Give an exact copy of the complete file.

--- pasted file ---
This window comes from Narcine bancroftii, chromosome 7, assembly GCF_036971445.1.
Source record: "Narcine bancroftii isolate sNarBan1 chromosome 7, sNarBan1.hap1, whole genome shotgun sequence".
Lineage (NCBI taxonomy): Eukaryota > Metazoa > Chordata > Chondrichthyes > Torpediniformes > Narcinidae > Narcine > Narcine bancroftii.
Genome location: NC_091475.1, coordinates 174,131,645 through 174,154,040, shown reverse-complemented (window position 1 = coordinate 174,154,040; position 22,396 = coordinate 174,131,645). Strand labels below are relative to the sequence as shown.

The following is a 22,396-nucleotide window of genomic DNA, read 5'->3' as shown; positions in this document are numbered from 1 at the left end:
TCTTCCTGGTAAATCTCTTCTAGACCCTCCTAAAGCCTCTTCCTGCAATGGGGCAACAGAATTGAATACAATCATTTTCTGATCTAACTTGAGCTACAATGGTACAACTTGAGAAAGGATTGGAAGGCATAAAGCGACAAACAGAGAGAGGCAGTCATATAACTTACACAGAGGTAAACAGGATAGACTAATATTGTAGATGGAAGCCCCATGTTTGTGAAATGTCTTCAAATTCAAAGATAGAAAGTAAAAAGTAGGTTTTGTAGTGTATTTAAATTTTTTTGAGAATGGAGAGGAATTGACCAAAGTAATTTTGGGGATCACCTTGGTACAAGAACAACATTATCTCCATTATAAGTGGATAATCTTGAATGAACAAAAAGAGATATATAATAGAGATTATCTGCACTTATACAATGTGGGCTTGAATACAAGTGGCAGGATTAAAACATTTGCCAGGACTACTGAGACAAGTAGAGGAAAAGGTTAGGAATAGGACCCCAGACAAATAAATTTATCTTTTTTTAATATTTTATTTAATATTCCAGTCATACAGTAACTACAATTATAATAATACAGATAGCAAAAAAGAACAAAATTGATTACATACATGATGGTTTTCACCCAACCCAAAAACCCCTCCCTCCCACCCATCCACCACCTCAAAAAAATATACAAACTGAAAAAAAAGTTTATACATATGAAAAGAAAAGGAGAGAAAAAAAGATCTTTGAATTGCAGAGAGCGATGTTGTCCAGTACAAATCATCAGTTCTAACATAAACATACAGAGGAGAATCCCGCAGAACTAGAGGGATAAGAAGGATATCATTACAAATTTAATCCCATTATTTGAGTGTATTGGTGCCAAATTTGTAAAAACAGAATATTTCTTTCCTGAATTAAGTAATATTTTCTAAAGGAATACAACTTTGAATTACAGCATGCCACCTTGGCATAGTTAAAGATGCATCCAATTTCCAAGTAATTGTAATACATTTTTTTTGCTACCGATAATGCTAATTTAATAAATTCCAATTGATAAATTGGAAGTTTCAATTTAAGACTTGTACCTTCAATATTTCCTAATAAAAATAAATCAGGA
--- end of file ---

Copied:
This window comes from Narcine bancroftii, chromosome 7, assembly GCF_036971445.1.
Source record: "Narcine bancroftii isolate sNarBan1 chromosome 7, sNarBan1.hap1, whole genome shotgun sequence".
Lineage (NCBI taxonomy): Eukaryota > Metazoa > Chordata > Chondrichthyes > Torpediniformes > Narcinidae > Narcine > Narcine bancroftii.
Genome location: NC_091475.1, coordinates 174,131,645 through 174,154,040, shown reverse-complemented (window position 1 = coordinate 174,154,040; position 22,396 = coordinate 174,131,645). Strand labels below are relative to the sequence as shown.

The following is a 22,396-nucleotide window of genomic DNA, read 5'->3' as shown; positions in this document are numbered from 1 at the left end:
TCTTCCTGGTAAATCTCTTCTAGACCCTCCTAAAGCCTCTTCCTGCAATGGGGCAACAGAATTGAATACAATCATTTTCTGATCTAACTTGAGCTACAATGGTACAACTTGAGAAAGGATTGGAAGGCATAAAGCGACAAACAGAGAGAGGCAGTCATATAACTTACACAGAGGTAAACAGGATAGACTAATATTGTAGATGGAAGCCCCATGTTTGTGAAATGTCTTCAAATTCAAAGATAGAAAGTAAAAAGTAGGTTTTGTAGTGTATTTAAATTTTTTTGAGAATGGAGAGGAATTGACCAAAGTAATTTTGGGGATCACCTTGGTACAAGAACAACATTATCTCCATTATAAGTGGATAATCTTGAATGAACAAAAAGAGATATATAATAGAGATTATCTGCACTTATACAATGTGGGCTTGAATACAAGTGGCAGGATTAAAACATTTGCCAGGACTACTGAGACAAGTAGAGGAAAAGGTTAGGAATAGGACCCCAGACAAATAAATTTATCTTTTTTTAATATTTTATTTAATATTCCAGTCATACAGTAACTACAATTATAATAATACAGATAGCAAAAAAGAACAAAATTGATTACATACATGATGGTTTTCACCCAACCCAAAAACCCCTCCCTCCCACCCATCCACCACCTCAAAAAAATATACAAACTGAAAAAAAAGTTTATACATATGAAAAGAAAAGGAGAGAAAAAAAGATCTTTGAATTGCAGAGAGCGATGTTGTCCAGTACAAATCATCAGTTCTAACATAAACATACAGAGGAGAATCCCGCAGAACTAGAGGGATAAGAAGGATATCATTACAAATTTAATCCCATTATTTGAGTGTATTGGTGCCAAATTTGTAAAAACAGAATATTTCTTTCCTGAATTAAGTAATATTTTCTAAAGGAATACAACTTTGAATTACAGCATGCCACCTTGGCATAGTTAAAGATGCATCCAATTTCCAAGTAATTGTAATACATTTTTTTTGCTACCGATAATGCTAATTTAATAAATTCCAATTGATAAATTGGAAGTTTCAATTTAAGACTTGTACCTTCAATATTTCCTAATAAAAATAAATCAGGA